Last week, the team had the pleasure of attending the annual City Nation Place conference in London to hear about the latest developments with regards to destination management and marketing across the UK and to catch up with other destination colleagues.
If you weren’t able to get to the conference, never fear as we have compiled a short overview of some of the key points and learnings from the day. Collaboration, innovation and sustainability emerged as key themes:
- It appears that our recent political troubles have not dampened enthusiasm to visit the UK for our overseas visitors and the UK plc brand is still very strong (which is a relief!). Fun fact – in a recent international consumer survey - the top three most famous Brits are Shakespeare, The Queen and David Beckham.
- VisitBritain’s work to help deliver the recommendations made by the De Bois Review are well underway with a planned pilot for one new Destination Development Partnership and the accreditation scheme for new Local Visitor Economy Partnerships due to be launched shortly.
- We heard from Malcolm Bell – the CEO of Visit Cornwall and the challenges he and his colleagues face to try and achieve a better balance in the county’s visitor economy. The team want to ensure that tourism is not just sustainable but regenerative, competitive and responsible with as much revenue going into the local economy as possible. The pandemic has produced new markets e.g. digital nomads, business tourists looking to gather with remote or hybrid working colleagues and baby boomers who have a lot of leisure time - Cornwall are working hard to encourage these groups to visit the county ‘out of season’.
- There were some inspirational words from Dr Martin Reeves, CEO of Coventry City Council who acknowledged that we are in a unique situation right now geopolitically, financially and with our domestic political situation and climate change thrown into the mix. Destinations need to acknowledge this maelstrom – Martin’s advice was that it is not necessary for destinations to implement huge or grand initiatives – small can also be good with connection being key for consumers. Turning to the city’s experience of being a City of Culture in 2021, the economic return was substantial (with a return of £8 for every £1 invested) and destinations should not underestimate the power of symbolic change for residents. The city has also been innovative with the construction of the world’s first urban airport utilising drone technology which (when legislation allows) will carry passengers in drone taxis. He urged delegates to exude confidence and aspiration for their destinations and as an economist reminded us that the economy is cyclical – so keep maintaining the conditions for when the up bit of the cycle returns which (in his opinion) will come back a lot more quickly than you think.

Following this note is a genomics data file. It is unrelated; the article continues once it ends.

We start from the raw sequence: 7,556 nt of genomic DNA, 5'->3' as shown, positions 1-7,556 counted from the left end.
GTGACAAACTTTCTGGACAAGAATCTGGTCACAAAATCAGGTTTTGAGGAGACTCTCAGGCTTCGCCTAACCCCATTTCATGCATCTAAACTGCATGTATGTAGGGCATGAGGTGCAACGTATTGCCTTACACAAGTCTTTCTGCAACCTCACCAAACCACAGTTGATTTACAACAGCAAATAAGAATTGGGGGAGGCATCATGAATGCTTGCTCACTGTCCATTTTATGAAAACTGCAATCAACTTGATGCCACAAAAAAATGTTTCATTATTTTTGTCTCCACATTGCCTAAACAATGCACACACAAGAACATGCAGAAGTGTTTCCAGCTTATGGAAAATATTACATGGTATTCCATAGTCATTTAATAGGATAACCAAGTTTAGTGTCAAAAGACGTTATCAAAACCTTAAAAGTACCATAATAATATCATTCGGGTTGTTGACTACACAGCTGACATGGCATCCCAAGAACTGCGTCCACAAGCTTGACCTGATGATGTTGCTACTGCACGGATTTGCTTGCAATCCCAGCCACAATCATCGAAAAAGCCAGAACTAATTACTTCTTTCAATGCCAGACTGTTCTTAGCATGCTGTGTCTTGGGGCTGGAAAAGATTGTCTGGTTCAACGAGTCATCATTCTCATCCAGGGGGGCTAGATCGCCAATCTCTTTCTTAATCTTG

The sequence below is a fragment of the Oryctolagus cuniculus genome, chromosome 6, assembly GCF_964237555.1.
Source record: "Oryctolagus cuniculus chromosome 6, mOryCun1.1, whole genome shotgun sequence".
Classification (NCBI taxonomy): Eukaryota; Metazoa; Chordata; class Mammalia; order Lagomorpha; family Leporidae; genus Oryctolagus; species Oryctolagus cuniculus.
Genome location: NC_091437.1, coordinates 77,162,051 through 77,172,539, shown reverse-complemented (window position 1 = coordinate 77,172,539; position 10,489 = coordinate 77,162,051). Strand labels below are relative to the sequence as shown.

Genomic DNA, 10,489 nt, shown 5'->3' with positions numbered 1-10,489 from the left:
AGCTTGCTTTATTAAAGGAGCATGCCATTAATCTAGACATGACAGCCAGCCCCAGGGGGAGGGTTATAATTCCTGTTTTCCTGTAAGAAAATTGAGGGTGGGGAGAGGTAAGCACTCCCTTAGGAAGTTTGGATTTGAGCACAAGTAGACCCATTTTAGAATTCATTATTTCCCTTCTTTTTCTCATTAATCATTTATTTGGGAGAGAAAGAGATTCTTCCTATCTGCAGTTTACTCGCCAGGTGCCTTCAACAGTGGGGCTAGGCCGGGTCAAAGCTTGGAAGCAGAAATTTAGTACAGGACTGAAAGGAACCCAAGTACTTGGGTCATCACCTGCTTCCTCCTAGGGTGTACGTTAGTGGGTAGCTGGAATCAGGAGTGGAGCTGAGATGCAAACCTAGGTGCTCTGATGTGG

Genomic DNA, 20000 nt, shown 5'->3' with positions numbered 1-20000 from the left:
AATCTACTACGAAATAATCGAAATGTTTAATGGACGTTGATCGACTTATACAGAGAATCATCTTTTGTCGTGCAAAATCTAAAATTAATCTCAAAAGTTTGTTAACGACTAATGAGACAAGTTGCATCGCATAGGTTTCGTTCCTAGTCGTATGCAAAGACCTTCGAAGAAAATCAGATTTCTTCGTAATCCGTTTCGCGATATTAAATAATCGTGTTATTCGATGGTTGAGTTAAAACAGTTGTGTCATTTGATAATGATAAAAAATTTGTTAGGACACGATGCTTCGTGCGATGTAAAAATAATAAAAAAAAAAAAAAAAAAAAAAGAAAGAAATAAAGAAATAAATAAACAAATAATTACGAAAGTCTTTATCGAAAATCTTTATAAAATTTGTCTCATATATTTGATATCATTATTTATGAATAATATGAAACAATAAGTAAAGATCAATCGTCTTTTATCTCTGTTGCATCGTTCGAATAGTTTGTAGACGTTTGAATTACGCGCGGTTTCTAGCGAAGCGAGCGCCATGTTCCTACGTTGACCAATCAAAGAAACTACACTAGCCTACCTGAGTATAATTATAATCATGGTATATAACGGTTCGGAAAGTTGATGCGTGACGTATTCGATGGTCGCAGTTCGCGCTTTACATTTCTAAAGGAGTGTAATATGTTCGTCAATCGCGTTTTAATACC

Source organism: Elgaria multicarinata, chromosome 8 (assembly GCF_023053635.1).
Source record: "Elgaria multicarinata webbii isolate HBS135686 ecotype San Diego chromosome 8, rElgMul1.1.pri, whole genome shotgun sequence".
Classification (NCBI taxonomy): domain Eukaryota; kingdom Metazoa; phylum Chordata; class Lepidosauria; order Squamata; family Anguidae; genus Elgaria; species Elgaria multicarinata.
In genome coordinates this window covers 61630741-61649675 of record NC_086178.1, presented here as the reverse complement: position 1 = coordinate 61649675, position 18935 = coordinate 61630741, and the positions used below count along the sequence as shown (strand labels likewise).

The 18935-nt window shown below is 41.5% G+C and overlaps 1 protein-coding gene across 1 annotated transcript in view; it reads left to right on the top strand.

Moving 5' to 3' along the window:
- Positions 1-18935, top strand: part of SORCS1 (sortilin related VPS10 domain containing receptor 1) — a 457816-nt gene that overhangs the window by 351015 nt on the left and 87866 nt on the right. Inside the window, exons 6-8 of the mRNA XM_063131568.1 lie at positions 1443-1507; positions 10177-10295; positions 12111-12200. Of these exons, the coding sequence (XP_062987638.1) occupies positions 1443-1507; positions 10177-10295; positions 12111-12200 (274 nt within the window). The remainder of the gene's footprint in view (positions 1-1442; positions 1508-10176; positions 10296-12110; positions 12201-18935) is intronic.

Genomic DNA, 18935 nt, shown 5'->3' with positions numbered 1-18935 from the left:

- Scotland is focused on driving forward a sustainable agenda for their visitor economy and their research shows that consumers want businesses to adapt their products and communicate how they will work with them for a better future. Educate consumers in an inspiring way about sustainability and look at what’s viable – it doesn’t have to be perfect.
- There were two great examples of collaboration – the marketing teams from The University of Sheffield and Sheffield Hallam University explained how they had combined forces in order to attract potential students to come to Sheffield (check out their video here) and colleagues from Visit Exeter and the local Business Improvement District (InExeter) explained how they had collaborated to really help put the city on the map. They aligned key stakeholders around a common vision and conducted joint campaigns including the innovative High St Safari – an Augmented Reality campaign to drive footfall onto the high street.
Go To Places’ CEO Deidre Wells provided the final talk to the UK conference talking about how to balance the visitor economy with the needs of local residents. Her top tips? Neglect local communities at your peril! Get it right however and they can be your biggest advocates.
Her advice to delegates was to engage, inform and involve residents where possible and conduct regular surveys to pick up feedback and any pain points. One of our most successful initiatives involving residents has been our Big Day Out campaign (formerly The Big Weekend) which sees attractions in destinations give away free tickets to the public via a competitive ballot once a year. It raises awareness of attractions in the local area, encourages repeat business and rewards residents.
The campaign has grown from strength to strength and we have now run it in a total of five destinations. If you would like to find out more about The Big Day Out campaign or how our latest collaboration with four other agencies (The Roofbox Collective) can really help to put your destination on the map - get in touch email@example.com